Avoiding clichés in corporate communications
The five most common offences – and how to start thinking with originality.
Your English teacher once told you to avoid clichés. ‘They’re lazy and unimaginative,’ she said. ‘Find your own words to describe things!’
You agreed, and a stream of ever more exotic gems began to demonstrate your pre-teen sophistication. ‘Plethora’ was one of them.
Alas, less than twenty years on, you crossed the moat into the corporate realm – where language is functional and short-cuts help save your brainpower for more pressing matters. You became time-pressured and results-focused; and your resolve to avoid clichés became a distant memory.
Because everyone else did the same thing, corporate communications became riddled – infested – with clichés.
Some resistant strains of cliché developed, like:
We partner with you
Its more than a decade since companies in most service sectors became ‘partners’ to their clients, and not plodding, uninspired ‘service providers’.
We form strong relationships with our clients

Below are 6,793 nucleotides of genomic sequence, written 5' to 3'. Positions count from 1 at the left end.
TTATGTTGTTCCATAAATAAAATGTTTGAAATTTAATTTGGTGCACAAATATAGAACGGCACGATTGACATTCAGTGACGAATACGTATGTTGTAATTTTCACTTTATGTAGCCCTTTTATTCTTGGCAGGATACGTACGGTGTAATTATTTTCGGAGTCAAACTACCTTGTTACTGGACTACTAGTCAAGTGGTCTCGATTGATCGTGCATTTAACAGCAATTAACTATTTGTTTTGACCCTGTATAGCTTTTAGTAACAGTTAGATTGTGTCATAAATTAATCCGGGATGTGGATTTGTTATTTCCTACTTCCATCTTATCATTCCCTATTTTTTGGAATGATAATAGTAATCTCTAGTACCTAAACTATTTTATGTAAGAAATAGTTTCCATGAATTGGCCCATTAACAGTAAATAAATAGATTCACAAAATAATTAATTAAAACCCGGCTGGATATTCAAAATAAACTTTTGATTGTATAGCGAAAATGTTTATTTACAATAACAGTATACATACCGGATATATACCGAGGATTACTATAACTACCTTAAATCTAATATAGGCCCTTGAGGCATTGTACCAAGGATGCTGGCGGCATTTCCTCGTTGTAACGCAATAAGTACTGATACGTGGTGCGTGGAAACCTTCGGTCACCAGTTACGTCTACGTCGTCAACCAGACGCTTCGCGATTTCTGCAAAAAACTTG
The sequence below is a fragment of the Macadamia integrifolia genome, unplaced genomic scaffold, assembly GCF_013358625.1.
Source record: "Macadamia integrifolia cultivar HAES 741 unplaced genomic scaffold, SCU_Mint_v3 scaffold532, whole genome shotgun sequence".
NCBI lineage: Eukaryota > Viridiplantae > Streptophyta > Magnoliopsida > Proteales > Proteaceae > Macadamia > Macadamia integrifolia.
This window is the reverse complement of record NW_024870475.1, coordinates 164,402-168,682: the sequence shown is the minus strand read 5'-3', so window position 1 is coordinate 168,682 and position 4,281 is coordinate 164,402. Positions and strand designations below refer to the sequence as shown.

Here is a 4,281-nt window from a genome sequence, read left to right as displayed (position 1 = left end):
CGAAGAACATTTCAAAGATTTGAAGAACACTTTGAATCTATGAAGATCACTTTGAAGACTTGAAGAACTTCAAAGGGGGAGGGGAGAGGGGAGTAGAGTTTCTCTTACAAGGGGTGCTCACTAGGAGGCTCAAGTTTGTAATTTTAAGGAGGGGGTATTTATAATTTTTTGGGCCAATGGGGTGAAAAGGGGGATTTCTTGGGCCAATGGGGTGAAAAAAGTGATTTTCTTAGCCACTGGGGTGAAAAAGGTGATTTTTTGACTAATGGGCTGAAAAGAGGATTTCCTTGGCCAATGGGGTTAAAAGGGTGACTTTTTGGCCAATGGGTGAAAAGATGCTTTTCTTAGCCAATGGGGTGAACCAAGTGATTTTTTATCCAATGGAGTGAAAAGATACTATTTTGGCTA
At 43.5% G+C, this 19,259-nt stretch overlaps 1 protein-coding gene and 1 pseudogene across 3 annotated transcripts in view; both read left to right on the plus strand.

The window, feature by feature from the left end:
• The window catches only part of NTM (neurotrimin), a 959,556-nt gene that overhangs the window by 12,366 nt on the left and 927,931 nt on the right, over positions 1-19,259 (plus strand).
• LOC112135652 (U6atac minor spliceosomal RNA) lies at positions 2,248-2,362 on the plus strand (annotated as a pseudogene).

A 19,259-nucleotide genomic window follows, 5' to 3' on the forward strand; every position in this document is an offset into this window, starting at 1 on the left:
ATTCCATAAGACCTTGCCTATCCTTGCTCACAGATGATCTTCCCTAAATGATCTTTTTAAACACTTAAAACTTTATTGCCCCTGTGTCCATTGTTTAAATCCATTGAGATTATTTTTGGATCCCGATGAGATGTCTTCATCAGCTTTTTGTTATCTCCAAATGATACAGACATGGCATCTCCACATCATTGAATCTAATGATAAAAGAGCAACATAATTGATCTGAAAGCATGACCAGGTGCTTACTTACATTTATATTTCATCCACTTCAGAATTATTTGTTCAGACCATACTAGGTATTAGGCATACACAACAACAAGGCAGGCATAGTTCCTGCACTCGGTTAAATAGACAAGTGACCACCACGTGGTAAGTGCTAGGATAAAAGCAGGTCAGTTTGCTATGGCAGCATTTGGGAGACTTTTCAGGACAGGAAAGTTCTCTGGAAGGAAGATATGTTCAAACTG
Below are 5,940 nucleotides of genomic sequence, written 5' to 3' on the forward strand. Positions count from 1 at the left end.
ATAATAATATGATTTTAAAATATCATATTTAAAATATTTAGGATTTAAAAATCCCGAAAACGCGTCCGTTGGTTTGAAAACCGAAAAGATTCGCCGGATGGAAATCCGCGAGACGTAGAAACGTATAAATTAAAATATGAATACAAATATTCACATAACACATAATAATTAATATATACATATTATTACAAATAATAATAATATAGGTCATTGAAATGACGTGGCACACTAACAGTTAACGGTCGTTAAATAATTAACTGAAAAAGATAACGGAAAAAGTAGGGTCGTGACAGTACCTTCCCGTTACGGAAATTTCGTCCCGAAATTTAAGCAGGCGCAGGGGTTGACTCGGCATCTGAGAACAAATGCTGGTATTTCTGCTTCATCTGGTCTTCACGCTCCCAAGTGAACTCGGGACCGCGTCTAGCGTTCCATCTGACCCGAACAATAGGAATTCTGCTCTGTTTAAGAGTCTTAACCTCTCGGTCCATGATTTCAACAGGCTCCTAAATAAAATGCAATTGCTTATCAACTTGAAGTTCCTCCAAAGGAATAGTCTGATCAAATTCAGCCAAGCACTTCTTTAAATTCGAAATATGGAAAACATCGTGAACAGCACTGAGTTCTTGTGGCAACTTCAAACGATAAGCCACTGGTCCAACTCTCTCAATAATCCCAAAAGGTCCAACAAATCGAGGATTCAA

While our competitors hate their clients and prefer to form weak relationships with them whenever they can…
Soon, deadly superbugs emerged, resisting all attempts at control:
Is it really? Really? Never been done before? Absolutely the only one out there?
You don’t pathologically ignore your customers’ needs, or retreat to sip Mojitos in the bar downstairs every afternoon?
Our people are our greatest asset
Not your staplers? Incredible. And radically different to your competitors!
Corporate clichés should be exterminated, and you just might consider joining this worthy cause. Not because it would make your English teacher proud, but because every time you use the language that competitors are using you prevent your company from standing out in the marketplace. And that elusive goal is probably the very thing you want to achieve.
Companies that speak with a more original voice are rewarded by their customers and clients. Accountants Buzzacott employ meaningful language around common themes: they build relationships that are not just ‘strong’ but ‘personal, enduring and based on continuity of personnel’. The innocent words in Innocent Drinks’ marketing — ‘exciting’, ‘bright’, ‘never ever’ — convey the purity of its products to health-concerned parents.
Avoiding clichés is easy. Two preventative measures can slow their onset:
1. Ringfencing enough time to develop language that’s true and meaningful (or getting help to do it)
2. Using research to capture and build on perceptions of your business, and be smart in how you position yourself against peers
Taking these steps will enhance the impact of all your communications. Which, in turn will enhance your company’s ability to change, win, sell, and grow.